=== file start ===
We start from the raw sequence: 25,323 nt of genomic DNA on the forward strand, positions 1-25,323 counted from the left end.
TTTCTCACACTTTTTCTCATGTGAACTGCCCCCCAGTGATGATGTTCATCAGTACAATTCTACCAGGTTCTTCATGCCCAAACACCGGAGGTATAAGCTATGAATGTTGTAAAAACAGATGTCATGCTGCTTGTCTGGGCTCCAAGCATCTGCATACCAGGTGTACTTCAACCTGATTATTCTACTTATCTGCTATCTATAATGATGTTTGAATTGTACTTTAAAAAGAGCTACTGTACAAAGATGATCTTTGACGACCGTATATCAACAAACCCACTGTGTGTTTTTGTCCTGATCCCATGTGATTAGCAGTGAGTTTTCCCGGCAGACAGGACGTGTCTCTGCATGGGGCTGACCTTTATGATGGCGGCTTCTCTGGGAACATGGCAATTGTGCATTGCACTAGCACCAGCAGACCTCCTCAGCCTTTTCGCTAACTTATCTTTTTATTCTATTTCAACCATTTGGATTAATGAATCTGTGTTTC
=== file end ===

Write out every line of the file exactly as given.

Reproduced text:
We start from the raw sequence: 25,323 nt of genomic DNA on the forward strand, positions 1-25,323 counted from the left end.
TTTCTCACACTTTTTCTCATGTGAACTGCCCCCCAGTGATGATGTTCATCAGTACAATTCTACCAGGTTCTTCATGCCCAAACACCGGAGGTATAAGCTATGAATGTTGTAAAAACAGATGTCATGCTGCTTGTCTGGGCTCCAAGCATCTGCATACCAGGTGTACTTCAACCTGATTATTCTACTTATCTGCTATCTATAATGATGTTTGAATTGTACTTTAAAAAGAGCTACTGTACAAAGATGATCTTTGACGACCGTATATCAACAAACCCACTGTGTGTTTTTGTCCTGATCCCATGTGATTAGCAGTGAGTTTTCCCGGCAGACAGGACGTGTCTCTGCATGGGGCTGACCTTTATGATGGCGGCTTCTCTGGGAACATGGCAATTGTGCATTGCACTAGCACCAGCAGACCTCCTCAGCCTTTTCGCTAACTTATCTTTTTATTCTATTTCAACCATTTGGATTAATGAATCTGTGTTTC